Multidisciplinary Optimization of a Supersonic Transport Using Design of Experiments Theory and Response Surface Modeling

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Department of Computer Science, Virginia Polytechnic Institute & State University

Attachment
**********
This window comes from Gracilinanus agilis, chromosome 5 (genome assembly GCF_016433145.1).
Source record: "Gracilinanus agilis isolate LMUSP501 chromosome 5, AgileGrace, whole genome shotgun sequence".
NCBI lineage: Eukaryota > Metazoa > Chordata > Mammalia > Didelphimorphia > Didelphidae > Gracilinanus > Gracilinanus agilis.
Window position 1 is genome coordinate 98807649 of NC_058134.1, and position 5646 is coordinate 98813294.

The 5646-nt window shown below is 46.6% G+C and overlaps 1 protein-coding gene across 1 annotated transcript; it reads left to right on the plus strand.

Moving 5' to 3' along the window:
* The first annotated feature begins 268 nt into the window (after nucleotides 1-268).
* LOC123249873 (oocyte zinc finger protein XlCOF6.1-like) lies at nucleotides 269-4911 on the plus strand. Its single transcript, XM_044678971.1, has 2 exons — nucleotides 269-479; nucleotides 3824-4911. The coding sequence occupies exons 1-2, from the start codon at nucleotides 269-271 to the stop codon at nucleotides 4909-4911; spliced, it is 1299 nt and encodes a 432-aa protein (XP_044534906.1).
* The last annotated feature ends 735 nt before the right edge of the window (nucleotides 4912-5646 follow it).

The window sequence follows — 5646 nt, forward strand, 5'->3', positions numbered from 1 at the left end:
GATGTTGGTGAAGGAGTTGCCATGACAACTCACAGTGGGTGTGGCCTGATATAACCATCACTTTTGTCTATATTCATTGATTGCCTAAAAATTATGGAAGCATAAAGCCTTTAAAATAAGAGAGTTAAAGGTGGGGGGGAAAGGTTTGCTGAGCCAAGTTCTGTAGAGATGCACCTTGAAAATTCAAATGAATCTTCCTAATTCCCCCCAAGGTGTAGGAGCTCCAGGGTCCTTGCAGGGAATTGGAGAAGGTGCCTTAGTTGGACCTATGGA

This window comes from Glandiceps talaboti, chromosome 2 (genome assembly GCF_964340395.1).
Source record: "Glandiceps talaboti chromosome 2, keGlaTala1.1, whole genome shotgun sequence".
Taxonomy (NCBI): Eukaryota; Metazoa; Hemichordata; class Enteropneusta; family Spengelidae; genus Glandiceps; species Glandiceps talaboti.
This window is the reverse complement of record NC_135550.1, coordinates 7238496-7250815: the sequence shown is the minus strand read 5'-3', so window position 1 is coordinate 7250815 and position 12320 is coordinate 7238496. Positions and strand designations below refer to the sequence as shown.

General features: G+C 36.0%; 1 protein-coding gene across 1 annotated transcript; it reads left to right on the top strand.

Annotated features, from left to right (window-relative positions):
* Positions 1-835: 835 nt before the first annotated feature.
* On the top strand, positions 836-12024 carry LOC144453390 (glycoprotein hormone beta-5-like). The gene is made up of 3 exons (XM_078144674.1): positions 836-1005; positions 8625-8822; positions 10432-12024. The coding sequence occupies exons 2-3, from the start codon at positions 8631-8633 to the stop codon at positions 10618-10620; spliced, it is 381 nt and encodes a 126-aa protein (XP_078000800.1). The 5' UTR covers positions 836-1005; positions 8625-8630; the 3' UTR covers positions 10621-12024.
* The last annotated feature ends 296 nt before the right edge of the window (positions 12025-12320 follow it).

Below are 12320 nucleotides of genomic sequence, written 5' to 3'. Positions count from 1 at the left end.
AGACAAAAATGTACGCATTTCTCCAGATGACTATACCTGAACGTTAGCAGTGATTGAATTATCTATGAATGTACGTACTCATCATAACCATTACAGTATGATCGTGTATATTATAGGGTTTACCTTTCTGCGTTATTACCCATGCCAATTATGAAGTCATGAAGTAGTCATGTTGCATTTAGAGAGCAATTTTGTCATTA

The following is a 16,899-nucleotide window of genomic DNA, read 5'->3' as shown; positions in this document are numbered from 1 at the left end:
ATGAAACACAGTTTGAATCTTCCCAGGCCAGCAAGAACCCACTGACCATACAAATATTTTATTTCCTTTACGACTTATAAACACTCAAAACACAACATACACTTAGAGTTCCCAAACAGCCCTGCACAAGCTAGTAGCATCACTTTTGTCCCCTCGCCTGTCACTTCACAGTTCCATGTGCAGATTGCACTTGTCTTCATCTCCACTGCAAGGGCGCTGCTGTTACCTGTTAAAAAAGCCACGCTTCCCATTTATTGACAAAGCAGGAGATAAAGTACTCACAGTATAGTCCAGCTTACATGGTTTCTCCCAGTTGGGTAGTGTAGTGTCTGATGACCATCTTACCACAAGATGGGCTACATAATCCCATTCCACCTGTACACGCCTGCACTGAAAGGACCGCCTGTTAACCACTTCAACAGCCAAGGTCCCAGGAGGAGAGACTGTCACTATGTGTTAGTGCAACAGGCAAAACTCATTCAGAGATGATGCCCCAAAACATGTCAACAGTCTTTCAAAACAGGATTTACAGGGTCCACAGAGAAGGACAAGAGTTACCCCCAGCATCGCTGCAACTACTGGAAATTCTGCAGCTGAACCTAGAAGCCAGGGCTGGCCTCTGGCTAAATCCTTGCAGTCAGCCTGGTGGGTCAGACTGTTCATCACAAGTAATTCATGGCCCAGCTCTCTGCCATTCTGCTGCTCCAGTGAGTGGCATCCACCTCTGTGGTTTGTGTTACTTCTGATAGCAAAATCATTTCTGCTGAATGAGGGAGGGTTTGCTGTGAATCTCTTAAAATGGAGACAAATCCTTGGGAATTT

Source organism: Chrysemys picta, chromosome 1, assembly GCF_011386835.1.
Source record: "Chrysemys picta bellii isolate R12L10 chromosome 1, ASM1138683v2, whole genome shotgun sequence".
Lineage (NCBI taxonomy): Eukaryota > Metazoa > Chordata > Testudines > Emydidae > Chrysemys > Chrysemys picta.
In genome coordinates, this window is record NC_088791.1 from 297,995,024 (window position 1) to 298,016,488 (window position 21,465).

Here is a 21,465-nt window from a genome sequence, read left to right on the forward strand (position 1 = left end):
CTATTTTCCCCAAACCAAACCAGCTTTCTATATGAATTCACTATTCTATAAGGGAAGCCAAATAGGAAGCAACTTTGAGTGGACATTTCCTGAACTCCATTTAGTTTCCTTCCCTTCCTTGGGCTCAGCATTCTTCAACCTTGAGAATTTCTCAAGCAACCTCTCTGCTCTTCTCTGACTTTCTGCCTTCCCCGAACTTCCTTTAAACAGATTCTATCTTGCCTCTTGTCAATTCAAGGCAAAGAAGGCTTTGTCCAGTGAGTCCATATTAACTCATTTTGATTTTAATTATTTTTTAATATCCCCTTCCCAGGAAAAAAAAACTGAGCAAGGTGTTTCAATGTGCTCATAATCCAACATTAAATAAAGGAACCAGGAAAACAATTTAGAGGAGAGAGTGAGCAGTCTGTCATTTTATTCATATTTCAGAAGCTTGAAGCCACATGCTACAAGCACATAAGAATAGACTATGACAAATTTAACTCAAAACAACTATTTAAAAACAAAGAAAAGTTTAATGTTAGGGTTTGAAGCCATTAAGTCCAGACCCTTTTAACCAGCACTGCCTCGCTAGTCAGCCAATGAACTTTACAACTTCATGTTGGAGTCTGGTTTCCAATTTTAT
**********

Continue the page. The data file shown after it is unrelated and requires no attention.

The presence of numerical noise in engineering design optimization problems inhibits the use of many gradient-based optimization methods. This numerical noise may result in the inaccurate calculation of gradients which in turn slows or prevents convergence during optimization, or it may promote convergence to spurious local optima. The problems created by numerical noise are particularly acute in aircraft design applications where a single aerodynamic or structural analysis of a realistic aircraft configuration may require tens of CPU hours on a supercomputer. The computational expenses of the analyses coupled with the convergence difficulties created by numerical noise are significant obstacles to performing aircraft multidisciplinary design optimization. To address these issues, a procedure has been developed to create noise-free algebraic models of subsonic and supersonic aerodynamic performance qualities for use in the optimization of high-speed civil transport (HSCT) aircraft configurations. This procedure employs methods from statistical design of experiments theory and response surface modeling to create the noise-free algebraic models. Results from a sample HSCT design problem involving ten variables are presented to demonstrate the utility of this method.